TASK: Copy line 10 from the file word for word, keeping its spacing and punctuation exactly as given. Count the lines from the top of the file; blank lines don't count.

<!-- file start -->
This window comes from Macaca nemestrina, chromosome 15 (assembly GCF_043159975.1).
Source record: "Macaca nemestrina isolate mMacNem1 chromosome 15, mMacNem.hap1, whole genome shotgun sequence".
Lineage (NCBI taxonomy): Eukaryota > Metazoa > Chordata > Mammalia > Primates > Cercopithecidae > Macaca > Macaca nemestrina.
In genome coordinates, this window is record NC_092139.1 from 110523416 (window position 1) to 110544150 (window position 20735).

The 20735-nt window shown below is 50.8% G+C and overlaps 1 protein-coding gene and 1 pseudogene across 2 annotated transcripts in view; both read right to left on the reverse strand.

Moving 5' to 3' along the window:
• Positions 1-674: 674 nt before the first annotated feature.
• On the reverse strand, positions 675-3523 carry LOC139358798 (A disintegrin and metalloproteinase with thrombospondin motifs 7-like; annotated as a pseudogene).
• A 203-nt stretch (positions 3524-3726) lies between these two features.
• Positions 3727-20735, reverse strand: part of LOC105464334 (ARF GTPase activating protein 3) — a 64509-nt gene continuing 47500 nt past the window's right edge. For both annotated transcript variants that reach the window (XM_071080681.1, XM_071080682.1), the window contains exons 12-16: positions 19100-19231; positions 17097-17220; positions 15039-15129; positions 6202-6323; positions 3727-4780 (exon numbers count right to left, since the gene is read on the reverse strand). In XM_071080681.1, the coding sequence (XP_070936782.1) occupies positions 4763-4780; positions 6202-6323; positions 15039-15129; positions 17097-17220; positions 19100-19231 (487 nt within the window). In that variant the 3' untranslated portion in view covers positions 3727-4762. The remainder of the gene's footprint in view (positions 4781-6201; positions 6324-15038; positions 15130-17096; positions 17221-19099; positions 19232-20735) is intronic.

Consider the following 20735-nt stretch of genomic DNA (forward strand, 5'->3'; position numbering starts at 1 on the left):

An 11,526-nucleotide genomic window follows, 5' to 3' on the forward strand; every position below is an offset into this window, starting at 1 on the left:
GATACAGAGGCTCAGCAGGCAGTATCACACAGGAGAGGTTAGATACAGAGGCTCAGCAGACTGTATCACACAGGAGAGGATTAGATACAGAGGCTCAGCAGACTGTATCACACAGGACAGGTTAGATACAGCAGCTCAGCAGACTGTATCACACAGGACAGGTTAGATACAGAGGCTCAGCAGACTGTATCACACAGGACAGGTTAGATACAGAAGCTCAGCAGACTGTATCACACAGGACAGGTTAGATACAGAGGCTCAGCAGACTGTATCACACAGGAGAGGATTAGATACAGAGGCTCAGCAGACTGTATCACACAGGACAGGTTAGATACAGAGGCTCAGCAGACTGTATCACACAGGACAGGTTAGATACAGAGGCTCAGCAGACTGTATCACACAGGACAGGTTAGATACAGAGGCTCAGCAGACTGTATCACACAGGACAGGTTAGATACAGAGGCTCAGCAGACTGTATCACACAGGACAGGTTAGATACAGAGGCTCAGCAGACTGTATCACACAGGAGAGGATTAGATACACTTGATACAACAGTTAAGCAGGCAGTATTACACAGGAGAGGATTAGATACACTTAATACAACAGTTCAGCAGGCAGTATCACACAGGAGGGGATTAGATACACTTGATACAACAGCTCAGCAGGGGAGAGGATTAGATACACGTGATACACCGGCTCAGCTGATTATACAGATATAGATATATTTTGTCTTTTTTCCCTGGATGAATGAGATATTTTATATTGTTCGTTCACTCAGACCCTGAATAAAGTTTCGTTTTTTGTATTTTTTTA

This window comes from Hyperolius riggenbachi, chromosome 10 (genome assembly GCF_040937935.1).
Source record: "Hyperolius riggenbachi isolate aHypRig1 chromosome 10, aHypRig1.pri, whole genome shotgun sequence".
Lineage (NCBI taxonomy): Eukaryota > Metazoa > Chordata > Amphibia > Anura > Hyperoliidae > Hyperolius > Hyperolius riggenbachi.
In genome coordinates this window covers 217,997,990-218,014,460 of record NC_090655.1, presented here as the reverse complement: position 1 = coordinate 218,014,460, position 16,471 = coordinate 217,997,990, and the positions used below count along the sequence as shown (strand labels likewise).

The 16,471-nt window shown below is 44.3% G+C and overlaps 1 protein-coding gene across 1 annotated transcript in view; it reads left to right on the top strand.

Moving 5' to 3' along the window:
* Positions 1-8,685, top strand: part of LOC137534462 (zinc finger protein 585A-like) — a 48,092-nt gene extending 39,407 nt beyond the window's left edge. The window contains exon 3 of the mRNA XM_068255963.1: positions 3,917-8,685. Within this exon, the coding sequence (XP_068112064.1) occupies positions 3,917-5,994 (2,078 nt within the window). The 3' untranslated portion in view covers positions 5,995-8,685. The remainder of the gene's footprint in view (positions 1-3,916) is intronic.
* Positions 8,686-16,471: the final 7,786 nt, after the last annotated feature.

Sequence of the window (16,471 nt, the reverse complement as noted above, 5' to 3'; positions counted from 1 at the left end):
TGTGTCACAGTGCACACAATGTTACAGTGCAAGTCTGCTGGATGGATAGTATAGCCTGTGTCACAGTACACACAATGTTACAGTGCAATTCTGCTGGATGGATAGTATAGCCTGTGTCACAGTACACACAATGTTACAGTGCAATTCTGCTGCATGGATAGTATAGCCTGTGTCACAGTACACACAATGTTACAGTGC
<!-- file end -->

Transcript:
• Positions 3727-20735, reverse strand: part of LOC105464334 (ARF GTPase activating protein 3) — a 64509-nt gene continuing 47500 nt past the window's right edge. For both annotated transcript variants that reach the window (XM_071080681.1, XM_071080682.1), the window contains exons 12-16: positions 19100-19231; positions 17097-17220; positions 15039-15129; positions 6202-6323; positions 3727-4780 (exon numbers count right to left, since the gene is read on the reverse strand). In XM_071080681.1, the coding sequence (XP_070936782.1) occupies positions 4763-4780; positions 6202-6323; positions 15039-15129; positions 17097-17220; positions 19100-19231 (487 nt within the window). In that variant the 3' untranslated portion in view covers positions 3727-4762. The remainder of the gene's footprint in view (positions 4781-6201; positions 6324-15038; positions 15130-17096; positions 17221-19099; positions 19232-20735) is intronic.